Harvest Cafe is a community-minded space with local art on the walls and local coffee in the pots. It's just as welcoming a spot whether you want to sink into a couch with a cup of coffee and read the paper, or grab a table and eat some simple but well crafted food.
During brunch hours, servers trot out harvest french toast, smoked salmon benedict, and Red Barn coffee along with classic mimosas. Dinner here skews towards comfort food—hand-packed burgers, baked mac 'n' cheese with chili, and Boar's Head reuben—but there's always something on the specials menu like a filet of roasted salmon with dijon or house-marinated steak tips to keep the sandwiches and pasta company. The lounge is the more casual spot, with board games and plenty of light so folks can read or name their favorite photons. Every now and again, Harvest Cafe hosts open-mic nights for musicians and invites local bands and theater troupes to entertain guests.
Chloé balances traditional New England fare and a Euro-centric sense of style in an intimate bistro setting. Though Chloé's menu changes seasonally and sometimes even daily, appetizers and salads generally run $6 to $8, and entrees range from $14 to $26. Recent menu items include starters such as cod cakes, grilled polenta, and escargot, with salads drawing power from rare and mythical fruits such as blueberries, tomatoes, and goat cheese. Exemplary entrees at Chloé have included slow-braised lamb shank, free-range chicken, sautéed tilapia, and grilled sirloin steak, ensuring that meaties of all mindsets are satisfied sustenance-wise so that they don't resort to overly elaborate butcher-shop heists.
Thai Time's authentic menu bombards taste buds with classic Thai ingredients and recipes. Five types of curry jockey for taste-bud attention, with the sweet pineapple and corn of the yellow curry chicken juxtaposing spicy pepper flavors ($7.50 lunch, $10.95 dinner). House specialties, such as the Furious Trio, a triumvirate of pork, chicken, and beef in spicy siracha sauce ($7.95 lunch, $12.95 dinner), treat diners to the chefs' favorite dishes and inspire jealousy in the other entrees. The Boston volcano swims to the forefront of the duck dishes, towing a delectable flotilla of carrots, peas, mushrooms, and coated in tamarind sauce and burning hot magma ($8.50 lunch, $15.95 dinner).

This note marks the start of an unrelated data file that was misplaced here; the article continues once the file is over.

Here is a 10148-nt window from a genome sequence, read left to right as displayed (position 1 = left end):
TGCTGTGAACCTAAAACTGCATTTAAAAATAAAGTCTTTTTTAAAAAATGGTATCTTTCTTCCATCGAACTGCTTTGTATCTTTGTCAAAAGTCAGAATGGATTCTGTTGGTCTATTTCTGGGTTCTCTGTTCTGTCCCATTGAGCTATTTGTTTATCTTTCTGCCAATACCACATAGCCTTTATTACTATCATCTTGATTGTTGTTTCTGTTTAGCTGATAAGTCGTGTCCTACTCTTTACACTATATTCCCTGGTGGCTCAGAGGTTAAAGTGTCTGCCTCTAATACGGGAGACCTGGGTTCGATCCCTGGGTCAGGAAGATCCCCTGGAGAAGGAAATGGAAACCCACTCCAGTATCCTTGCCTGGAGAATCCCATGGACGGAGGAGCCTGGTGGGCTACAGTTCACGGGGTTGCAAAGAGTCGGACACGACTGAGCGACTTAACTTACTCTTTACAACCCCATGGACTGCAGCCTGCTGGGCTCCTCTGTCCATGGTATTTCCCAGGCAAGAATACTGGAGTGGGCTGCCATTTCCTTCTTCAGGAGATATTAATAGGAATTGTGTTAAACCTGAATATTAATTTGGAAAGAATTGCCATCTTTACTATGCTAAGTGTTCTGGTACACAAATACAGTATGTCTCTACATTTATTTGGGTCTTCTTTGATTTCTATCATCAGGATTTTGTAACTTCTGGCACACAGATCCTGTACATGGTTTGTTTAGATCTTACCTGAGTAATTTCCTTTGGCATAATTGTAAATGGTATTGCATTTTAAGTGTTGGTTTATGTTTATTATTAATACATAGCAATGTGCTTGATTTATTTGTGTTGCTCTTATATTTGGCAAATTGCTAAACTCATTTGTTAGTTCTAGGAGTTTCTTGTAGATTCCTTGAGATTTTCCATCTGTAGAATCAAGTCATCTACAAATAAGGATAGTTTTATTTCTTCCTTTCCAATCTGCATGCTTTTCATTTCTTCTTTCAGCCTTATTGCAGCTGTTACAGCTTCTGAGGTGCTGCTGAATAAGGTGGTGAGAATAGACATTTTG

In business since 1929, The Old Timer Restaurant has been keeping generations of customers content and well-fortified with a menu chockablock with steaks, seafood, burgers, and pasta. Begin nostalgic noshes with a cup or bowl of clam chowder, featuring New England’s happiest mollusk in the role that made it famous after several failed attempts at a reality series ($3.59 for cup; $4.99 for bowl). Carnivores on a meat pilgrimage flock from miles around for the famous prime rib cooked to order and served up in potentate-sized portions of king ($17.99) and queen ($15.99) Thursday–Sunday. Eschew turf in favor of surf with the Haddock St. James, which swims against the current directly to the table pan-fried with herbed breadcrumbs, garlic, tomatoes, and fresh parmesan cheese ($14.99).
Baked fresh, from scratch, every day. That's what makes the colorful baked goods at Bensons Bakery & Cafe taste even better than they look. In addition to spectrum of pastries on display, the locally owned, independent bakery serves a menu of breakfast and lunch fare and plenty of locally roasted coffee.
Sandwiches make use of fresh-baked bread from the Great Harvest Bread Co., while bagels are sourced from Bagel Alley. Owners and head chefs Emily Erickson and Cory Boutin are Hudson natives who bring years of industry experience to the business.
At Feng Japanese Fusion Cuisine, the chef gussies up traditional rolls, such as the Hudson, a shrimp tempura roll topped with scallions and served with berry-flavored caviar. Beyond sushi, Feng focuses on traditional Japanese cooking styles, from tempura veggies to katsu pork.